Category: Found in My Own Backyard

In Oregon: On the Trail of Ale

In Oregon: On the Trail of Ale

The first evening in our new hometown of Eugene, Oregon, my wife and I walked to a grocery store across the street from our temporary lodgings to purchase some take-out food for dinner.

While my wife searched in vain for an already-chilled bottle of white wine—that store provides a “quick-chilling” vat of liquid so customers can cool a bottle of wine to the temperature they desire rather than picking it out of a refrigeration case—she suddenly exclaimed “They must sell at least 500 different beers!”

(Pond Skipper Flickr Photo)

Welcome to Oregon, where “Beer” is one of the state’s unofficial “Four Food Groups,” along with “Coffee,” “Wine,” and “Everything Else.”

And while there are over five hundred wineries in the Willamette Valley, don’t ask me how many places make beer.

But there are “a lot,” or at least “plenty” to keep you tasting and drinking your life away, at least for a good while.

And an excellent way to find and drink beer is to take a trek, long or short, along the “Eugene Ale Trail.”

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San Francisco’s “Hidden” Public Places, Public Art

San Francisco’s “Hidden” Public Places, Public Art

Like any large city, San Francisco has a myriad of government owned parks and plazas that are open to the public.

But unknown to many “locals” as well as visitors, are “Privately-Owned Public Open Space” (also know by the acronym, “POPOS”).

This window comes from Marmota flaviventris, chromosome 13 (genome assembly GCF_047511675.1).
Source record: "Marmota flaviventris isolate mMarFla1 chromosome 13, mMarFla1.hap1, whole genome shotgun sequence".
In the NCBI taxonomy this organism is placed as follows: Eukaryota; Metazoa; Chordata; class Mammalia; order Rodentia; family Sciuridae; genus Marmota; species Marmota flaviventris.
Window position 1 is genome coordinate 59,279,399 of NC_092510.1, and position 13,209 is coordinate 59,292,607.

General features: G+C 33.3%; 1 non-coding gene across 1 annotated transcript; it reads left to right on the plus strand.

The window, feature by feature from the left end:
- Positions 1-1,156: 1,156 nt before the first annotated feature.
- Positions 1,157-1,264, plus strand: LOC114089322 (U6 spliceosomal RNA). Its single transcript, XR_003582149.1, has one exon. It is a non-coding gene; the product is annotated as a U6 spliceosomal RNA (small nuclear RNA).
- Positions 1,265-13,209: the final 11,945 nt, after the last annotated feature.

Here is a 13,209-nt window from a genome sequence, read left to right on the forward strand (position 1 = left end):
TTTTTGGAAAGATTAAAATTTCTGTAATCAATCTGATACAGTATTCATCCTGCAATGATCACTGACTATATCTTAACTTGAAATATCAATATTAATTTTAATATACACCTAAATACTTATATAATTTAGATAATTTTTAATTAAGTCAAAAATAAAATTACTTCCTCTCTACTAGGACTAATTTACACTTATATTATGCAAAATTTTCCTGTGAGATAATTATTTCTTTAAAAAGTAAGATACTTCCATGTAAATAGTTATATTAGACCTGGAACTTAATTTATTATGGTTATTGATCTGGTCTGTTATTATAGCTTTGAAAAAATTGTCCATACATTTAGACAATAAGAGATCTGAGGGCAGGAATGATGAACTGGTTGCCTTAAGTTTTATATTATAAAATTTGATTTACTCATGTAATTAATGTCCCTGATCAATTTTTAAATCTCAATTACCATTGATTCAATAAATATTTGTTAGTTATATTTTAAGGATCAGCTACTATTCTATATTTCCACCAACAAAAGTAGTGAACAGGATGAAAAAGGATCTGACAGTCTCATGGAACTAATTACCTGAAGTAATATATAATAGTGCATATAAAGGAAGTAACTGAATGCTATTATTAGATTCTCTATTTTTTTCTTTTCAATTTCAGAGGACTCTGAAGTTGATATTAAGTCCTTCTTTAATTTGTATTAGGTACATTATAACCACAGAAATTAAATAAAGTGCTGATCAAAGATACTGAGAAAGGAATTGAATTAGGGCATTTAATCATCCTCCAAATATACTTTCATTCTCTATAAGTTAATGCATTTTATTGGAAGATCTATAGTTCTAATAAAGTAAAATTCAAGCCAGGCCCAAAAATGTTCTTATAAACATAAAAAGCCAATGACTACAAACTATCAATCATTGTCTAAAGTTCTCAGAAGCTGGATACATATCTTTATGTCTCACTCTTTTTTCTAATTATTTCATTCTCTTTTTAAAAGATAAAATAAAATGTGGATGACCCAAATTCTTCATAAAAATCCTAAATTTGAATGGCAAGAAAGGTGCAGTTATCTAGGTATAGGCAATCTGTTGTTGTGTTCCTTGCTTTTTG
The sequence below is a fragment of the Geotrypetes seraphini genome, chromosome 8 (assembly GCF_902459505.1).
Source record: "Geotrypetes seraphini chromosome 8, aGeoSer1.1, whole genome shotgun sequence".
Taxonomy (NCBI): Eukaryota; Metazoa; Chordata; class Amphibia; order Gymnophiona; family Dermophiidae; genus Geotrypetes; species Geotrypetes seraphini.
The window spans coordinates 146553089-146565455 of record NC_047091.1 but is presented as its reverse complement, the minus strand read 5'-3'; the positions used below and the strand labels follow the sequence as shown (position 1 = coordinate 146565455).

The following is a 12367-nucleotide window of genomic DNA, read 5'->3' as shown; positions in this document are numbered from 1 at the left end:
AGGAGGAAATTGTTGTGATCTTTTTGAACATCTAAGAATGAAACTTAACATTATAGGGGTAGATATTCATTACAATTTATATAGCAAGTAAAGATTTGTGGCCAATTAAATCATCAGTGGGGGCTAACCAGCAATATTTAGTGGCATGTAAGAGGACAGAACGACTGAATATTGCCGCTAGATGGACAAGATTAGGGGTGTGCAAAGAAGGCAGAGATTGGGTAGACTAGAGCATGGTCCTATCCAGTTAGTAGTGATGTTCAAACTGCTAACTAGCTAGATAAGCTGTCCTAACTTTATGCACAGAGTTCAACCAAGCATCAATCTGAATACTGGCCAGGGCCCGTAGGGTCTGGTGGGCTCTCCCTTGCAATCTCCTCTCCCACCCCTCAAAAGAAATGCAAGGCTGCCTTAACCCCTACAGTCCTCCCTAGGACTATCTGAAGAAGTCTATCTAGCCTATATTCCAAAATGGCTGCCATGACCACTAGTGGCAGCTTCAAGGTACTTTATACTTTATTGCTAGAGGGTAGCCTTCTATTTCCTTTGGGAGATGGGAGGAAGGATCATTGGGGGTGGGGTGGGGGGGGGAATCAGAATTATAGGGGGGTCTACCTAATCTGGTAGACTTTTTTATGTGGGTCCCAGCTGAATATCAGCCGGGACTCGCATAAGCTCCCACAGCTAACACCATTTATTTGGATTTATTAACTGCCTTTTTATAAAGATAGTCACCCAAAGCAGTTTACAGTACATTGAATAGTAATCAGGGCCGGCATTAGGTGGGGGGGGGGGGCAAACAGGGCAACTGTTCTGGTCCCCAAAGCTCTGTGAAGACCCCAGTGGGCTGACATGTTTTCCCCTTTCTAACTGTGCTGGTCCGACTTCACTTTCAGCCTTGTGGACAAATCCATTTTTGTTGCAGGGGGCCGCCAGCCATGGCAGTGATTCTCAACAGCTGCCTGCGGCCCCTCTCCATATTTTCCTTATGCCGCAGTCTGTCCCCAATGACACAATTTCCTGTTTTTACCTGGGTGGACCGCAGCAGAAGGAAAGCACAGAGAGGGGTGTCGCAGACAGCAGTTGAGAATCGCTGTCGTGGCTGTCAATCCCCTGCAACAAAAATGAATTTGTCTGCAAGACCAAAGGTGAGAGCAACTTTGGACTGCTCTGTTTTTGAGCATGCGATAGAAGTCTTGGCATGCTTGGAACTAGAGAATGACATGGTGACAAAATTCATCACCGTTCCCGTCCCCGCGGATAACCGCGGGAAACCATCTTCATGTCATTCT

( David McSpadden Flickr Photo)
( David McSpadden Flickr Photo)

The city’s Planning Department says that they are “publicly accessible spaces in forms of plazas, terraces, atriums, small parks, and even snippets that are provided and maintained by private developers. In San Francisco, POPOS mostly appear in the Downtown office district area.”

The Department also points out that the city “has a ‘1% Art Program’ that requires that large projects in the Downtown and nearby neighborhoods provide public art that equals at least 1% of the total construction cost.”

But how do you find these places?

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Off-Season in Sonoma Valley Wine Country

Off-Season in Sonoma Valley Wine Country

From late spring through early fall when the weather is likely to be warm and sunny sounds like the ideal time to visit “Wine Country” north of San Francisco.

Weather-wise, it is, and that’s why during that time of year you’ll find lodgings fully-booked, restaurant reservations hard to come by, roads clogged with cars, and winery tasting rooms chock-a-block with those seeking to sample the wares.

The grape harvest, beginning from sometime in August and extending through sometime in October, is a particularly busy time, not just for grape growers and wineries, but for the area’s tourist industry as a whole

(Chip Harlan Flick Photo)
(Chip Harlan Flick Photo)

But like leaves on trees, tourism begins to fall by November, “locals” begin reclaiming their must-loved wine region for themselves, and savvy travelers take advantage of the quiet time in wine country.

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